It appears that most groups of people seem to be engaging with Zoom. Most schools use the  platform, though with some challenges. Families host dinner nights together. Friends host cocktail and dance parties. Musicians perform for their fans and even charge admission. Artists do poetry readings or teach students to paint or craft. Theatre groups engage other actors to develop their craft. Doctors see patients. Churches deliver eulogies. Yoga and fitness instructors get their students to move. The local Mark Twain Library in Redding, CT regularly hosts their programs on Zoom. They even hosted their swankiest event this year, one that is usually is set under the stars, in a magnificent setting. A virtual “table of tickets” sold for as much as $10,000 to witness the “The Pudd’nhead Prize” on Zoom for just an hour of repartee between Laura Linney and Michael Ian Black. Zoom is now used for all forms of public gatherings.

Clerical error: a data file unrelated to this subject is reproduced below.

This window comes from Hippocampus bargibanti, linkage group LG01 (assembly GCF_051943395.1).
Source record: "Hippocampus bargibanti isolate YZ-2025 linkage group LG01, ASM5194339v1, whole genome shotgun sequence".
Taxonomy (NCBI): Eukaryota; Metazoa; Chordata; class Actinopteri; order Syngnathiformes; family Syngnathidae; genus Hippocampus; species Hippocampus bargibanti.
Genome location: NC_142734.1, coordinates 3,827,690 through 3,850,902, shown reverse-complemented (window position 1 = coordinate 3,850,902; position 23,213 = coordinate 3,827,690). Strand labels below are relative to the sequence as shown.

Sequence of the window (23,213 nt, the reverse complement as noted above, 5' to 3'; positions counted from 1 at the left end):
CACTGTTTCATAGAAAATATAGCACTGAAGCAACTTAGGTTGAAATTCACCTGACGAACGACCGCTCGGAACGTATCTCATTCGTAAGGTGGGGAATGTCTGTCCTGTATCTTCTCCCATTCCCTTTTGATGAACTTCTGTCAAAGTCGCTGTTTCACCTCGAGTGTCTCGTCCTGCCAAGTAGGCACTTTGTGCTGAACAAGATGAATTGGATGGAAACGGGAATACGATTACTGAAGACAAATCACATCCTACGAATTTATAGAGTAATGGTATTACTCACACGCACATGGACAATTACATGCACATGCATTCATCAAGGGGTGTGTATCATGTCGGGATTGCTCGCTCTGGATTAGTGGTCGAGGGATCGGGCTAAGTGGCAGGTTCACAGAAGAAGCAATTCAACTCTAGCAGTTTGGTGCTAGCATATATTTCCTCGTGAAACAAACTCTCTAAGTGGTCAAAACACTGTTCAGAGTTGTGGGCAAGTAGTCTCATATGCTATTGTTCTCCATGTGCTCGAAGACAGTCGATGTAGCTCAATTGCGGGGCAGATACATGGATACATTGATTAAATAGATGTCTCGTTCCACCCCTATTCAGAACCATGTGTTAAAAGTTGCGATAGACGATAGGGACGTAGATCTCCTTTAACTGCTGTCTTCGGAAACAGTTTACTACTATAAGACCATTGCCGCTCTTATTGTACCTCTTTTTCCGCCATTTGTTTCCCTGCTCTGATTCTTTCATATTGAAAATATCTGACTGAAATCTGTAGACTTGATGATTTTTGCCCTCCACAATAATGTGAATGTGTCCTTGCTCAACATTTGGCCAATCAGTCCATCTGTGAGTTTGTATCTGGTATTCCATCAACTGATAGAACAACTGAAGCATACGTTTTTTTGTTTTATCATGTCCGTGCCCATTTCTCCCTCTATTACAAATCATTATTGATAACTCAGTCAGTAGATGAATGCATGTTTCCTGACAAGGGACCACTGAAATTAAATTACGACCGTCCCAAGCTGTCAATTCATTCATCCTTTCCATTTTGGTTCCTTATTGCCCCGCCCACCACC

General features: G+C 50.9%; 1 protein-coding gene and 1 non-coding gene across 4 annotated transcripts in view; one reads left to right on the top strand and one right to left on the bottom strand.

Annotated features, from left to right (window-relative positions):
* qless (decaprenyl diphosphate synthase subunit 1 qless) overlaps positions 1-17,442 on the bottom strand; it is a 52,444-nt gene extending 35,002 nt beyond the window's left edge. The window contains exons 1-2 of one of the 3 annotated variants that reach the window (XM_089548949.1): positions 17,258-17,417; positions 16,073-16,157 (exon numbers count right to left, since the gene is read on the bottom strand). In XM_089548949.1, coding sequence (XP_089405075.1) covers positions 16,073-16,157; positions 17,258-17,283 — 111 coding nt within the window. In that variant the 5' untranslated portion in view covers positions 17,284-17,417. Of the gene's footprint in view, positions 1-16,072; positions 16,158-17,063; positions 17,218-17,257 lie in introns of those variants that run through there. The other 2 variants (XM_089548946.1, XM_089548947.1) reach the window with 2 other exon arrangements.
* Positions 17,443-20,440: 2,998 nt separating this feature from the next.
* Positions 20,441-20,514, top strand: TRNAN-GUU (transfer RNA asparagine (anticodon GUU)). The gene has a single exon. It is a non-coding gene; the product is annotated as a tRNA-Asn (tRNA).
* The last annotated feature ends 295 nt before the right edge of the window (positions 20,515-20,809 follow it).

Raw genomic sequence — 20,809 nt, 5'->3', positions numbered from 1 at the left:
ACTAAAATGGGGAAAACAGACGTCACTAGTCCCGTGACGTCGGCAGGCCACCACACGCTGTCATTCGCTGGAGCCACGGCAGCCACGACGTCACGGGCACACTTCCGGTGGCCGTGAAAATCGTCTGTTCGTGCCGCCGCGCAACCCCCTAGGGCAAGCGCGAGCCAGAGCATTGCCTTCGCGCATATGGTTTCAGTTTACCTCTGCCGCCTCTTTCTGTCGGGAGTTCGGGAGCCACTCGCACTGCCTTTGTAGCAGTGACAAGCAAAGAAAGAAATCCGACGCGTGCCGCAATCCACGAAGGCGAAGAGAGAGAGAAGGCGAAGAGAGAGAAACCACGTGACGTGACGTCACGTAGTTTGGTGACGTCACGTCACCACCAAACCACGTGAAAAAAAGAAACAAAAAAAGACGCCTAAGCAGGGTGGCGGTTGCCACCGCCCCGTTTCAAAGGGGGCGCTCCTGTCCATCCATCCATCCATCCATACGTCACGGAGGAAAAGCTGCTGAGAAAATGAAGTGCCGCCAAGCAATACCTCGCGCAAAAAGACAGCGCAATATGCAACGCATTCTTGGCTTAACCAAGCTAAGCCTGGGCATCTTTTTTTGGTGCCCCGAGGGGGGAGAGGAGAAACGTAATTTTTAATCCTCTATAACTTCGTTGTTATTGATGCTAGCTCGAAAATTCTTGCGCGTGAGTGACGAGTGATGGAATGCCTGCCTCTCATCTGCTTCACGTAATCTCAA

In fact, Zoom is now a verb. You often hear the phrase, “let’s Zoom”.

Zoom brought us together when no other options existed. Clearly Zoom is another tool in the Strategic Communications & Public Relations toolbox that we will have to master.

• • •

Alice Smith is currently enrolled in Sacred Heart University’s Strategic Communications and Public Relations Graduate Program She works at the Town of Redding, CT as the Executive Assistant to the First Selectman, She is also a collage artist and engages in public art projects when time allows,,